A. The Golden Age of Philippine Films
The 1950s were considered a time of “rebuilding and growth”. But remnants from the preceding decade of the 40s remained in the form of war-induced reality. This is seen is Lamberto Avellana’s Anak Dalita (The Ruins, 1956), the stark tragedy of post-WWII survival set in Intramuros. The decade saw frenetic activity in the film industry which yielded what might be regarded as the first harvest of distinguished films by Filipinos. Two studios before the war, namely Sampaguita Pictures and LVN, reestablished themselves. Bouncing back quickly, they churned out movie after movie to make up for the drought of films caused by the war. Another studio, Premiere Productions, was earning a reputation for “the vigor and the freshness” of some of its films. This was the period of the “Big Four” when the industry operated under the studio system. Each studio (Sampaguita, LVN, Premiere and Lebran) had its own set of stars, technicians and directors, all lined up for a sequence of movie after movie every year therefore maintaining a monopoly of the industry. The system assured moviegoers a variety of fare for a whole year and allowed stars and directors to improve their skills.
Critics now clarify that the 50s may be considered one “Golden Age” for the Filipino film not because film content had improved but because cinematic techniques achieved an artistic breakthrough in that decade. This new consciousness was further developed by local and international awards that were established in that decade.
Awards were first instituted that decade. First, the Manila Times Publishing Co. set up the Maria Clara Awards. In 1952, the FAMAS (Filipino Academy of Movie Arts and Sciences) Awards were handed out. More so, Filipino films started garnering awards in international film festivals. One such honor was bestowed on Manuel Conde’s immortal movie Genghis Khan (1952) when it was accepted for screening at the Venice Film Festival. Other honors include awards for movies like Gerardo de Leon’s Ifugao (1954) and Lamberto Avellana’s Anak Dalita. This established the Philippines as a major filmmaking center in Asia. These awards also had the effect of finally garnering for Filipino films their share of attention from fellow Filipinos.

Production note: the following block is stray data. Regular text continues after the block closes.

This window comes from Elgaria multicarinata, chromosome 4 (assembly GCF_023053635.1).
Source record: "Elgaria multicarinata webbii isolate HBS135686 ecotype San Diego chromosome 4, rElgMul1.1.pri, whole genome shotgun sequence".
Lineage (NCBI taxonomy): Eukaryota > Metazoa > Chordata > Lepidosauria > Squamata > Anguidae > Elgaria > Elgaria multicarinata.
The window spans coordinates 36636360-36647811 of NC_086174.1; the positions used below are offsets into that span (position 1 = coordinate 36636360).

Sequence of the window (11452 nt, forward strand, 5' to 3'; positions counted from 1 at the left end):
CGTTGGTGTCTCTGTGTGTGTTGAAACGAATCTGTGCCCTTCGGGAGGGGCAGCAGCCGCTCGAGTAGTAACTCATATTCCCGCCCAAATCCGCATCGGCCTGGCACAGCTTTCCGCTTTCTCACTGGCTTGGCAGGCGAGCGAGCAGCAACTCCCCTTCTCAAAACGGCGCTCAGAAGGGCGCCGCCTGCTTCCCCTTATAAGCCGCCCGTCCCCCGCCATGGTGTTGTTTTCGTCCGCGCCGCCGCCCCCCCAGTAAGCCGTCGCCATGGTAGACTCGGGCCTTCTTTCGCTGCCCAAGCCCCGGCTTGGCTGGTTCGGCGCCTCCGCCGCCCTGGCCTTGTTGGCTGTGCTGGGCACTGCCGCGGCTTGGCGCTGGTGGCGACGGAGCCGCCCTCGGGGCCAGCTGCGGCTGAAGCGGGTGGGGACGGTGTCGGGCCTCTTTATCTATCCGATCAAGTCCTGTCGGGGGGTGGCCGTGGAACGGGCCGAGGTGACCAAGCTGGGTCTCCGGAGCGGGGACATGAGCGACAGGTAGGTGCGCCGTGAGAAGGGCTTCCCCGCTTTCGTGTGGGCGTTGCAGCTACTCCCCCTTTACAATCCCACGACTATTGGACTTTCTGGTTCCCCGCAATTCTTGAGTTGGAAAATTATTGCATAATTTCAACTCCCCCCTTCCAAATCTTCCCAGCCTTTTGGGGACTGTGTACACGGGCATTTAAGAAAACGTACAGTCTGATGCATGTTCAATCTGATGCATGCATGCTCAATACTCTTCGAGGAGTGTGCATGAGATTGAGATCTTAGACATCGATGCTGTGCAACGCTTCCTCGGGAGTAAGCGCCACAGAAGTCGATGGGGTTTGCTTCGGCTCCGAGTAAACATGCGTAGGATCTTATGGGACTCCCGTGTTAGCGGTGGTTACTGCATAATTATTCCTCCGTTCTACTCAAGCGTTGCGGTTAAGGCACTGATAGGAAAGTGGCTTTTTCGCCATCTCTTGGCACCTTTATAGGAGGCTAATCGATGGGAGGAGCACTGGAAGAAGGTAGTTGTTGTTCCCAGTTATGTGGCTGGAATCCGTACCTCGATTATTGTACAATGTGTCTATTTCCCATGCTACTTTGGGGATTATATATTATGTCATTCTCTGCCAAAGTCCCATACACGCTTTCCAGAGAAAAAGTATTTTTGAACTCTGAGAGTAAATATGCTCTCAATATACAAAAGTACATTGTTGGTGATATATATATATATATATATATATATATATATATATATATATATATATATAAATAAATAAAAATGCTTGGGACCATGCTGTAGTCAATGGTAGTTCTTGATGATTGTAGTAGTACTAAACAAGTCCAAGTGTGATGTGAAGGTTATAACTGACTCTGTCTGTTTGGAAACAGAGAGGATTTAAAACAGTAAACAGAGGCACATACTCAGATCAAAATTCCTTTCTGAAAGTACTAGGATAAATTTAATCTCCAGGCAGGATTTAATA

B. The Decline of Philippine Film
If the 1950s were an ubiquitous period for film, the decade that followed was a time of decline. There was “rampant commercialism and artistic decline” as portrayed on the following:
In the 1960s, the foreign films that were raking in a lot of income were action pictures sensationalizing violence and soft core sex films hitherto banned from Philippine theater screens, Italian “spaghetti” Westerns, American James Bond-type thrillers, Chinese/Japanese martial arts films and European sex melodramas. To…get an audience to watch their films, (the independent) producers had to take their cue from these imports. The result is a plethora of films…giving rise to such curiosities as Filipino samurai and kung fu masters, Filipino James Bonds and…the bomba queen.
The studio systems came under siege from the growing labor movement which resulted in labor-management conflicts. The first studio to close was Lebran followed by Premiere Productions. Next came Sampaguita and LVN. The “Big Four” studios were replaced by new and independent producers who soon made up the rest of the film industry.
The decade also saw the emergence of the youth revolt best represented by the Beatles and the rock and roll revolution. They embodied the wanting to rebel against adult institutions and establishments. Certain new film genres were conceived just to cater to this “revolt”. Fan movies such as those of the “Tita and Pancho” and “Nida and Nestor” romantic pairings of the 50s were the forerunners of a new kind of revolution – the “teen love team” revolution. “Nora Aunor and Vilma Santos, along with...
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